Bashmentisements: Caribbean Sounds Are Coloring This Summer’s TV Ads

June 21, 2017

Words by Richard “Treats” Dryden

Last year, we noted a wave of TV commercials featuring the sounds of dancehall and reggae, including a Spike Jonze-directed Kenzo perfume ad with the attacking vocals of Assassin/Agent Sasco, an LG commercial with Jason Statham featuring Busy Signal’s “Everybody Move”, and even a Nike ad with a dash of Bounty Killer.

It seems that the trend of Caribbean-inspired TV spots (or, as we’ve dubbed them, “Bashmentisements”) is continuing into this summer, too. If you tuned into Game 2 of this month’s NBA Finals between the Golden State Warriors and Cleveland Cavaliers, you would have have caught the primetime debut of Bacardi’s new “Break Free” commercial. The ad features the song “Front of the Line,” taken from Major Lazer’s Know No Better EP, featuring the voices of Machel Montano and Konshens in a 30-second spot. The same night (and throughout the NBA playoffs) you also could have heard the classic sounds of “You Can Get It If You Really Want” by Jimmy Cliff and “Cool Runnings” by Bunny Wailer, which appear in a pair of Corona spots, respectively dubbed “Beach In A Can” and “We Make Summer.

It’s yet another instance of Caribbean music crossing over in a non-traditional way. This year, we’ve also heard the voice of Jamaica’s “Singy Singy” Tarrus Riley dueting with Elle Goulding on Major Lazer’s “Powerful” in a Hulu promo, while Popcaan turned up in a Coca Cola commercial using Jamie XX’s “(I Know There’s Gonna Be) Good Times”). And an honorebel mention goes to U.K. reggae producer Prince Fatty (Hollie Cook, Protoje), whose dub flip of Ol Dirty Bastard’s “Shimmy Shimmy Ya” landed in a Samuel Adams Summer Ale ad (after previously appearing in Breaking Bad). Jus Now and Bunji Garlin also earned a spot in the international TV trailer for The Fate of the Furious.

The era when Jamaican artists like Sean Paul, Elephant Man, and Beenie Man topped the pop charts with authentic dancehall sounds is long gone, but Caribbean sounds have returned to the mainstream through rappers (Drake, Tory Lanez, Ty Dolla $ign) and pop singers (Ed Sheeran, Ariana Grande) adopting classic dancehall choruses and rhythms into their music. While this phenomenon has definitely surged over the last year and a half, nostalgia for classic dancehall is an evergreen trend. In 2013 and 2015, “Freaks” by Lil Vicious and Doug E. Fresh inspired collabs between French Montana and Nicki Minaj, followed by Krept & Konan’s freaky record with Jeremih. The Original Mumma Sister Nancy’s “Bam Bam” has been inspiring revivals by rappers and hip-hop producers since the 1990s, and it was also used by Reebok in a 2014 commercial.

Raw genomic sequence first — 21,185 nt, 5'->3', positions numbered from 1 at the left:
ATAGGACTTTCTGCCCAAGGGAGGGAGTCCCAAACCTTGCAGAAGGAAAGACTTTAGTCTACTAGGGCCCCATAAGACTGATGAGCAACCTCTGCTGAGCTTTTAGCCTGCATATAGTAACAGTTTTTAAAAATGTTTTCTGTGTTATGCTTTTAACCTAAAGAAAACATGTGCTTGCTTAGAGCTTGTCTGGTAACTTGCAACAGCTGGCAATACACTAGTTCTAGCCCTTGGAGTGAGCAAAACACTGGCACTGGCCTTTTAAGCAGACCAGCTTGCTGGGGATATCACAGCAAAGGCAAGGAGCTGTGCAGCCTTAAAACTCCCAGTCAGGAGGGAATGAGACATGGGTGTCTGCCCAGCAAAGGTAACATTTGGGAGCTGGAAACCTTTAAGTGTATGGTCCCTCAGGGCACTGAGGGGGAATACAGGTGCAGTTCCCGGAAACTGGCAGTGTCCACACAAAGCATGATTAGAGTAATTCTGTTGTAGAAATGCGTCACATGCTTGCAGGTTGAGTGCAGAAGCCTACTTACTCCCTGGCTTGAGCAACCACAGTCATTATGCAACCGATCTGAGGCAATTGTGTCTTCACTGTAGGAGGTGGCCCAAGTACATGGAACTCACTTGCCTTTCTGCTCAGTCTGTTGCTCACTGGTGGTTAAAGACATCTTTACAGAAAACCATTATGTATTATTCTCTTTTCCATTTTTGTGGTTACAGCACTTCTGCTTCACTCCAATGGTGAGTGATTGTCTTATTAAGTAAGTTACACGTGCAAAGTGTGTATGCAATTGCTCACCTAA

There is something special about hearing reggae and dancehall that makes it resonate more than your average TV jingle. The organic creation of music in the Caribbean is built off of improvisation—freestyling if you will—where greatness has been historically created by the simple elements of a unique voice and an addictive rhythm. Advertising is the antithesis of this in many ways, not just because they have bigger budgets behind their product, but also because there are more cooks in the kitchen from the brand to the ad agencies invested in creating something as short as a 30-second TV ad.

Subverting that notion is Bacardi, one of the largest international brands of Caribbean origin, which did more than simply license music for their “Break Free” ad. Every time the featured track, Major Lazer’s “Front of the Line,” is streamed on Spotify, it generates studio time for a select group of Caribbean artists in the Music Liberates Music program, including Bajan soca singer Shanta Prince and Jamaican dancehall artists Mystic and Shokryme. “The Bacardi and Major Lazer partnership provides deeper impact than your average pop music partnership,” says Zara Mirza, who has the interesting job title of global head of creative excellence for Bacardi.

In the summertime, it’s a no brainer to air commercials that reflect the season, just as radio stations have often added Caribbean sounds into their rotations as the weather gets warmer. Hearing Hopeton Lewis sing “Take it easy, take your time” from his 1966 rocksteady classic in Corona’s “Home” commercial encourages people to immerse themselves in all that the good weather has to offer. In a similar sense, Bacardi’s decision to feature Caribbean sounds in its summer promotions clearly is not random. The rum brand is staying ahead of the curve by working with Major Lazer to develop a new wave of talent, rather than capitalizing off nostalgia—and that’s definitely not a bad thing.